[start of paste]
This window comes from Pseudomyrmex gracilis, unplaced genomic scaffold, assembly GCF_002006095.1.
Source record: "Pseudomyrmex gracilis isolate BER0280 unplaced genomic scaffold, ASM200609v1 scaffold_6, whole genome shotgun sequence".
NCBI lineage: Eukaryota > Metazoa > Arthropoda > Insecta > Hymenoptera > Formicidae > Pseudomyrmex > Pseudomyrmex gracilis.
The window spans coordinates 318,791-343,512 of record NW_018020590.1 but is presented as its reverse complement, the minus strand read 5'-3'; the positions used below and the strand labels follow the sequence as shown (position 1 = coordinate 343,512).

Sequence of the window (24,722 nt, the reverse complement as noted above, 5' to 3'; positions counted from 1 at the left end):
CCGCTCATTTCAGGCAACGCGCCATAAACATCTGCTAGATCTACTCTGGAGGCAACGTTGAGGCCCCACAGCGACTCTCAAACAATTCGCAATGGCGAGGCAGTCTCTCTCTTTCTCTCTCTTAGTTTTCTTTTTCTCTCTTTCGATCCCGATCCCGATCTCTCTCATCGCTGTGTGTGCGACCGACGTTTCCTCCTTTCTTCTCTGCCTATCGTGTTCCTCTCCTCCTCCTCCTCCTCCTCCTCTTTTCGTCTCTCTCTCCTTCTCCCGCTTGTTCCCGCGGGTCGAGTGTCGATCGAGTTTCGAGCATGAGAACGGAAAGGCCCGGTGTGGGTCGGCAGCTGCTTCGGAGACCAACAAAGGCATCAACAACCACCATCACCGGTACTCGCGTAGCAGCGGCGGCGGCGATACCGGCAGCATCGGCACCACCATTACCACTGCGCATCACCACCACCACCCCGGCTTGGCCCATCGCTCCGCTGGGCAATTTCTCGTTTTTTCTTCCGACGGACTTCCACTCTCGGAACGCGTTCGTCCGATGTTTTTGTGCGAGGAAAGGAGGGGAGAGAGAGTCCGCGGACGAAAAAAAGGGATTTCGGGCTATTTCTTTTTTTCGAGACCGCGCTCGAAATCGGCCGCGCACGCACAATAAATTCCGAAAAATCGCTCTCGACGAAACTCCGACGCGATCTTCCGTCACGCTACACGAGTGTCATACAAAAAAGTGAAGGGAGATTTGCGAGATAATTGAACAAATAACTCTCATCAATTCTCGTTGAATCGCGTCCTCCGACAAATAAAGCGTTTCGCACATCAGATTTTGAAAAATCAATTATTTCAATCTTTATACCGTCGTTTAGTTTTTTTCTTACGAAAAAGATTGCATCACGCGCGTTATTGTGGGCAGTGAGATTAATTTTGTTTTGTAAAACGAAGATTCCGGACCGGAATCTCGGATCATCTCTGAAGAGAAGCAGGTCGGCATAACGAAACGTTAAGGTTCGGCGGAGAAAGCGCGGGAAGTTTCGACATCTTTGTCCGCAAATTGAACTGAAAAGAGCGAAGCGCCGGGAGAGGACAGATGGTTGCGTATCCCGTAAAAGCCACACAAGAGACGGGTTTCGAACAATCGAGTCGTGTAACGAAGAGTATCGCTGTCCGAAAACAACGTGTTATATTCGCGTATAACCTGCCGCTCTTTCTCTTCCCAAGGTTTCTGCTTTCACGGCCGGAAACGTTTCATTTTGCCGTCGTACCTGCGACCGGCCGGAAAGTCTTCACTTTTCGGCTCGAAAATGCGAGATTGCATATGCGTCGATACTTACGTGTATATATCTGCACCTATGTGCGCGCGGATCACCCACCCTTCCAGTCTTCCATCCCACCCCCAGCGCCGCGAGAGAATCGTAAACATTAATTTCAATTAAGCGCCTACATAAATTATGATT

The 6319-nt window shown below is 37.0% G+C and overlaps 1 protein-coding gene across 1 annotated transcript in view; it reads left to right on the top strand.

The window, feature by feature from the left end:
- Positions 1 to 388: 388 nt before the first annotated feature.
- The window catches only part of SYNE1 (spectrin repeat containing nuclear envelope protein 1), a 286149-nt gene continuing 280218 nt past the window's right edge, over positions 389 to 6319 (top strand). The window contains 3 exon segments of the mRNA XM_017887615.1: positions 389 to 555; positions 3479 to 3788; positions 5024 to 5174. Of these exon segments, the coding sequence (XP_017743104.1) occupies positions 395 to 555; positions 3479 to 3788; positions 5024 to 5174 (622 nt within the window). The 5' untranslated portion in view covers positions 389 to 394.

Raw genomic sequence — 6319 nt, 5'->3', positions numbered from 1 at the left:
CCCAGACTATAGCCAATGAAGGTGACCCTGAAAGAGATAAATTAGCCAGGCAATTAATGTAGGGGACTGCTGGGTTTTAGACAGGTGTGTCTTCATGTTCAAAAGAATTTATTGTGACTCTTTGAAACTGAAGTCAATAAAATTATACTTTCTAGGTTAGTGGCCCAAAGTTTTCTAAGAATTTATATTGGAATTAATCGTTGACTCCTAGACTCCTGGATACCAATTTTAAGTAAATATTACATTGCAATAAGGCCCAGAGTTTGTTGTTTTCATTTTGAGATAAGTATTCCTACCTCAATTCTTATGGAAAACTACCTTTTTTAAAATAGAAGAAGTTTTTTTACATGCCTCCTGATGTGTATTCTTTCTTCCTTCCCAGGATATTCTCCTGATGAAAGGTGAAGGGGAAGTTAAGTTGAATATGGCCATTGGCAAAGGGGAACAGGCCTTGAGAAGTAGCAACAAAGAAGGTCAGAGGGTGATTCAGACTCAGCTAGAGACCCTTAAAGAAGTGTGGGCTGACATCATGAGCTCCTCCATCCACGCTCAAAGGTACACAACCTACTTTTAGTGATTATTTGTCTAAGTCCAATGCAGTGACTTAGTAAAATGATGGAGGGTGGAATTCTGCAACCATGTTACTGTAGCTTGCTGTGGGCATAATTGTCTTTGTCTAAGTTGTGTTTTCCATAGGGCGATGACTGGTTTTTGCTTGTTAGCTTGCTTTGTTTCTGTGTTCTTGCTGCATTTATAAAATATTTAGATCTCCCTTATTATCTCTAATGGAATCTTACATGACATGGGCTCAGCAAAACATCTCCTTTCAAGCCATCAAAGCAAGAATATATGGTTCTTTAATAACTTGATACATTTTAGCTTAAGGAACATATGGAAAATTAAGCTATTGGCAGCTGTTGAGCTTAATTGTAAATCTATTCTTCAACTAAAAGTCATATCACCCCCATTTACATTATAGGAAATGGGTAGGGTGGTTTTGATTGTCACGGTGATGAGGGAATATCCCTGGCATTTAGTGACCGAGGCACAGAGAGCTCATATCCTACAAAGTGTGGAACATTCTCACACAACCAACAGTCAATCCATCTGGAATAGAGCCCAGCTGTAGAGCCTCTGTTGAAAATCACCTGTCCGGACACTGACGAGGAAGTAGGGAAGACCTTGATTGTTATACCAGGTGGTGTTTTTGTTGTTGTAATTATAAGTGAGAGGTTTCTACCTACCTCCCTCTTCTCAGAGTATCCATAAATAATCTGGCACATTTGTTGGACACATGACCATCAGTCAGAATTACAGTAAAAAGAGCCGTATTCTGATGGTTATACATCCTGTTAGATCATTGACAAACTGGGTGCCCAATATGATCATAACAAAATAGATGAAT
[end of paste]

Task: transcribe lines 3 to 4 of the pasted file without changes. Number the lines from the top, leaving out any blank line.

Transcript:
NCBI lineage: Eukaryota > Metazoa > Arthropoda > Insecta > Hymenoptera > Formicidae > Pseudomyrmex > Pseudomyrmex gracilis.
The window spans coordinates 318,791-343,512 of record NW_018020590.1 but is presented as its reverse complement, the minus strand read 5'-3'; the positions used below and the strand labels follow the sequence as shown (position 1 = coordinate 343,512).